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Ellie Kay is a best-selling author, a frequent media guest on Fox News, CNN, and CNBC and a commentator for “Money Matters” radio show. 
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Movin’ On Up – Five Do’s and Don’ts for Mortgages

By Ellie Kay
Financial Columnist and Book Author

CBNMoney.comIt’s up to us to make our house a home and buying a dream home is a goal that most families share.  Here are five do’s and don’ts from mortgage experts on how to make a smart move into your new home.

Please do:

  1. Make On Time Debt Payments – Every 30-, 60- or 90-day delinquency on a loan or credit card is going to reduce the credit score on your report.  This is a consideration the loan officer will have to take into account when approving your mortgage and the amount of the loan.
  2. If You Have to Miss Something:  If you experience some unforeseen financial situation where you cannot pay your bills and you are going to have to miss a loan payment of some kind then be strategic in choosing that missed payment.  You should miss the credit card payment first, followed by the payment on any installment loan you might have and finally the payment for an existing mortgage.
  3. Pay off Debt –  It’s important to pay off as many smaller debts as you can so that when you go to apply for a mortgage, you will have a better chance at getting a good rate.  Even if you end up putting down a smaller amount at closing and end up with a larger mortgage, you will be better off than the high interest rates of most consumer debt.
  4. Mortgage Takes Priority – If you or your spouse have a new job and the means to secure multiple loans (such as a mortgage, new car and new credit cards), then secure the mortgage loan first.  Whenever your credit is scored, each application for credit becomes a liability to your rating.  Numerous credit inquiries, such as these, can hurt your overall credit score, especially if they are filed in the months prior to the mortgage loan review process.
  5. Save, Save, Save – It is best to increase the size of the down payment you’re able to make by saving as much as possible.  Invest these savings in secure accounts that offer reasonable rates of return, automatic payroll deductions or other financial incentives to save.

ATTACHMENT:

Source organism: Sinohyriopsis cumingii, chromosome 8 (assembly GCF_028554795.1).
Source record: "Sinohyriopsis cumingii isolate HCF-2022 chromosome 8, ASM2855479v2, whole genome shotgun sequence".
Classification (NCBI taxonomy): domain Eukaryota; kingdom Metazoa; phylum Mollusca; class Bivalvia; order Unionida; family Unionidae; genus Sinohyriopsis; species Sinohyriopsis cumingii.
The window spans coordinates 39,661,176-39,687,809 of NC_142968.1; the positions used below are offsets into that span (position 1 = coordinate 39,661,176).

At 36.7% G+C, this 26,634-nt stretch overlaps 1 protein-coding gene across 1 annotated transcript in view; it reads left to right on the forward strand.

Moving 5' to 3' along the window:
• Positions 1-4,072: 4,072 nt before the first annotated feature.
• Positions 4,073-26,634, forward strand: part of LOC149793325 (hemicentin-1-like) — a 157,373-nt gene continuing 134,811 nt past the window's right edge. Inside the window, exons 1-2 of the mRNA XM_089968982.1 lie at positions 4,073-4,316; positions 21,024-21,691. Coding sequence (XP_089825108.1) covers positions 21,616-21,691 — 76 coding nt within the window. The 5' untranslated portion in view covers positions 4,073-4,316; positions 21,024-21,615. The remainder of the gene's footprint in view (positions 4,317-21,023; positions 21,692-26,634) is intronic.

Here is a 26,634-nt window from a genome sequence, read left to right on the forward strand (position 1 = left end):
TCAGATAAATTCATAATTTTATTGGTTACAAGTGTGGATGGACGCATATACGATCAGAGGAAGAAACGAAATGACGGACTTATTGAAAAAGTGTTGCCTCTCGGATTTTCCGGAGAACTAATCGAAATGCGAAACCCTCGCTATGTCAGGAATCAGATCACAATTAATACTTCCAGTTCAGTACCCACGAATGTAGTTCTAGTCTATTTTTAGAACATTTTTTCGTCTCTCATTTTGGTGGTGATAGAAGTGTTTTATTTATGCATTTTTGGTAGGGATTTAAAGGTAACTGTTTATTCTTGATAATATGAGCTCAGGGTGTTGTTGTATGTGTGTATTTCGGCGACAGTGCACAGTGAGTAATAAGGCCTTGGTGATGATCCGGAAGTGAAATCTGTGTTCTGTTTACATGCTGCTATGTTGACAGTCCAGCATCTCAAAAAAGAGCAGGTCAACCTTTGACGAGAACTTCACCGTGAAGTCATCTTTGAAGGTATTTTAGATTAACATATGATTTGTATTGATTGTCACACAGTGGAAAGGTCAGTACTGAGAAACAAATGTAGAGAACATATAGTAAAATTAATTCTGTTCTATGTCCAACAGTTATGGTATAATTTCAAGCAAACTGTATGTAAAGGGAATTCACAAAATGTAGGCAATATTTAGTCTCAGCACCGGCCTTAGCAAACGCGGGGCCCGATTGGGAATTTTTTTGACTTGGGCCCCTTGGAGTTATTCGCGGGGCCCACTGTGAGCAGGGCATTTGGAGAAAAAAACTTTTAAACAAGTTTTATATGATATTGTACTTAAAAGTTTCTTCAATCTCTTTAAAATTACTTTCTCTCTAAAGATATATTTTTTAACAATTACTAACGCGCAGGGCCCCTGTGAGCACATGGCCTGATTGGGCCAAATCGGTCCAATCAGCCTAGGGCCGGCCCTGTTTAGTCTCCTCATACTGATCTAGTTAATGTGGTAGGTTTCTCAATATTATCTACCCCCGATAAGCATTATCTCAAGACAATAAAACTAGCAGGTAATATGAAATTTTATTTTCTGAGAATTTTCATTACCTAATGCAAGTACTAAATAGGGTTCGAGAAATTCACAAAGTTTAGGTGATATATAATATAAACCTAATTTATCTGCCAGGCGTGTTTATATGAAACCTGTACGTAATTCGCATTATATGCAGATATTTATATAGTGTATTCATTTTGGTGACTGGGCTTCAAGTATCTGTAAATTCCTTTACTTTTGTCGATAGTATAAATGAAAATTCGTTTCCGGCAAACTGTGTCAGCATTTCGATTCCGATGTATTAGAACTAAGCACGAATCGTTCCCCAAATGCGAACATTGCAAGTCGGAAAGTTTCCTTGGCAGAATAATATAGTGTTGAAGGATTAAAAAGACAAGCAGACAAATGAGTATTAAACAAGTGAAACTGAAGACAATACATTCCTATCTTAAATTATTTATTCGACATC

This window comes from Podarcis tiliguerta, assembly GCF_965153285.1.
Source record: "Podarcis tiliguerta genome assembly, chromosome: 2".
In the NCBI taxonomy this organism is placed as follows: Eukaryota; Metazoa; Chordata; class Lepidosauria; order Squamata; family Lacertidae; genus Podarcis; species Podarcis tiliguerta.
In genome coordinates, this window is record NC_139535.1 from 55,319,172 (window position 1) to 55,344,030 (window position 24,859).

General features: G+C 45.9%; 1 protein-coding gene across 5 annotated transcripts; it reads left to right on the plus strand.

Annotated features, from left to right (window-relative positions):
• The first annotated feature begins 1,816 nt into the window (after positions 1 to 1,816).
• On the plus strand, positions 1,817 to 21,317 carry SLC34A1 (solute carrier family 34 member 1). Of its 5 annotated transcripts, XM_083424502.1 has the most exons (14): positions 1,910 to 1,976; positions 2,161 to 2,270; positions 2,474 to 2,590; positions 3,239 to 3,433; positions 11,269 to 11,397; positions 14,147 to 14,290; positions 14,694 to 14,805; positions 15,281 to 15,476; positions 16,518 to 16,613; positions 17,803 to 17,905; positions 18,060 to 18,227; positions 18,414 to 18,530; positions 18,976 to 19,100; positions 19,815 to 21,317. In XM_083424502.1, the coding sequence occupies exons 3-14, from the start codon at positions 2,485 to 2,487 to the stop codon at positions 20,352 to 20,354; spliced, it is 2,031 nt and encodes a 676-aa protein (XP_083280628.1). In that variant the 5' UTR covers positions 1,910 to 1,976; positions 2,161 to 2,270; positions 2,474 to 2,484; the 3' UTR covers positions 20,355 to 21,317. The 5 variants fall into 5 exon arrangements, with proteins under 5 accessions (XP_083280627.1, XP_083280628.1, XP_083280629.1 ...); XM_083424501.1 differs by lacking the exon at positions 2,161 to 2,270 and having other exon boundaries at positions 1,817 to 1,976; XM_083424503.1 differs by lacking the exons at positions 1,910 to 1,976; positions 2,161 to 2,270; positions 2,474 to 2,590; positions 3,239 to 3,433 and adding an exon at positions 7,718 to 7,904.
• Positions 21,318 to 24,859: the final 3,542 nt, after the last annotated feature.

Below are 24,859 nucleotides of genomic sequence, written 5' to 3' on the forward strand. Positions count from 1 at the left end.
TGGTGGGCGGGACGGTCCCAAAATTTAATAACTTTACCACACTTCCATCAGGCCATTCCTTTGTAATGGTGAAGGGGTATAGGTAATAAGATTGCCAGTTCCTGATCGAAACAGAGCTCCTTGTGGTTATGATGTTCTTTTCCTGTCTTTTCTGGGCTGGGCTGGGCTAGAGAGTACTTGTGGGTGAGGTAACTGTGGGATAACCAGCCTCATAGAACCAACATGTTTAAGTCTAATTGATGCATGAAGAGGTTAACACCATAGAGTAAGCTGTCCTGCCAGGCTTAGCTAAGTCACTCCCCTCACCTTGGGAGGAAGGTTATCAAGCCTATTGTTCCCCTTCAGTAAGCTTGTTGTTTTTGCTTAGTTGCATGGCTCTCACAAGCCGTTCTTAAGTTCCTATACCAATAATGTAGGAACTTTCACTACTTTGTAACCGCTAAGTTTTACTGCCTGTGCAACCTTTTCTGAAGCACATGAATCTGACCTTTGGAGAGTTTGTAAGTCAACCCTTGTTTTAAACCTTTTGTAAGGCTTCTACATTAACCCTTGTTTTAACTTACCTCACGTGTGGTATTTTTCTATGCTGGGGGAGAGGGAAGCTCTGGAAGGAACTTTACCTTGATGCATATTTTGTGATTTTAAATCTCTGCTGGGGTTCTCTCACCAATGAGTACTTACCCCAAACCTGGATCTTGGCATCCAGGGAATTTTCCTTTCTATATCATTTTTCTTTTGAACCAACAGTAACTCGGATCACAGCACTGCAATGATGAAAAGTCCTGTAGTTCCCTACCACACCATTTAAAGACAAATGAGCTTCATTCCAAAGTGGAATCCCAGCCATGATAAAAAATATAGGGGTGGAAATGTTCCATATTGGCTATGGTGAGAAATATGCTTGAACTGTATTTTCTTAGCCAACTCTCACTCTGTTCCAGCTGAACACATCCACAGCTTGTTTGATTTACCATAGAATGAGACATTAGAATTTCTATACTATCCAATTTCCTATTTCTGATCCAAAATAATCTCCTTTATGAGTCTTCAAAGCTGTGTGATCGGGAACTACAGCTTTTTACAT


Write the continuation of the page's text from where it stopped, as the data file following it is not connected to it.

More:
Five Don’ts


  1. Avoid Big Purchases – If you have to get a loan for a large purchase such as a $15,000 auto loan, it could prevent you from qualifying for the mortgage amount you want.  Lenders do not look favorably upon adding debt upon debt.  Besides that, the more money you are spending on loans, the less you will have to put toward a mortgage.
  2. Live Within Your Means – If you try to obtain a loan that would raise your payments from $500 in rent to a whopping $1600 per month principle/interest/insurance payment, then you are likely to experience what the industry calls “payment shock.”  A lender will look at this differential and you will find yourself in one of two situations:  1) you won’t qualify for the loan or 2) you will end up having to cover too much loan with too little money.
  3. Pre-Qualified versus Pre-Approved – When you are pre-qualified for a loan, you are basically given an estimate of how much of a loan you will qualify for after you’ve submitted income, credit and debt information.  In this case, the lender does not pull credit reports, check debt to income ratios and perform other underwriting steps.  But by getting pre-approved, these latter steps are performed and you are that much closer to obtaining a loan and locking in a rate and term.  The first is an estimate, the latter is much closer to the final product.  
  4. Money Personalities – Everyone has a different kind of money personalities—some are born spenders and others are savers.  Don’t forget this when it comes to getting a mortgage loan.  If you take out a 30-year fixed rate loan rather than a 15-year mortgage and invest the money saved on monthly payments you might earn a higher return on your money in the long run.  But few money personalities have this kind of discipline.  If you are the kind of personality that spends any extra money you have, then it would be better to get the shorter term, which will force you to invest your money toward paying off your house in a shorter amount of time.
  5. Hidden Burdens – Don’t forget the “extras” involved in home ownership.  You will have to cover short term and long term repairs and maintenance:  when something breaks you will pay to have it repaired or replaced.  On the financial side of the equation, don’t forget that home ownership brings the additional responsibility of greater financial accountability.  

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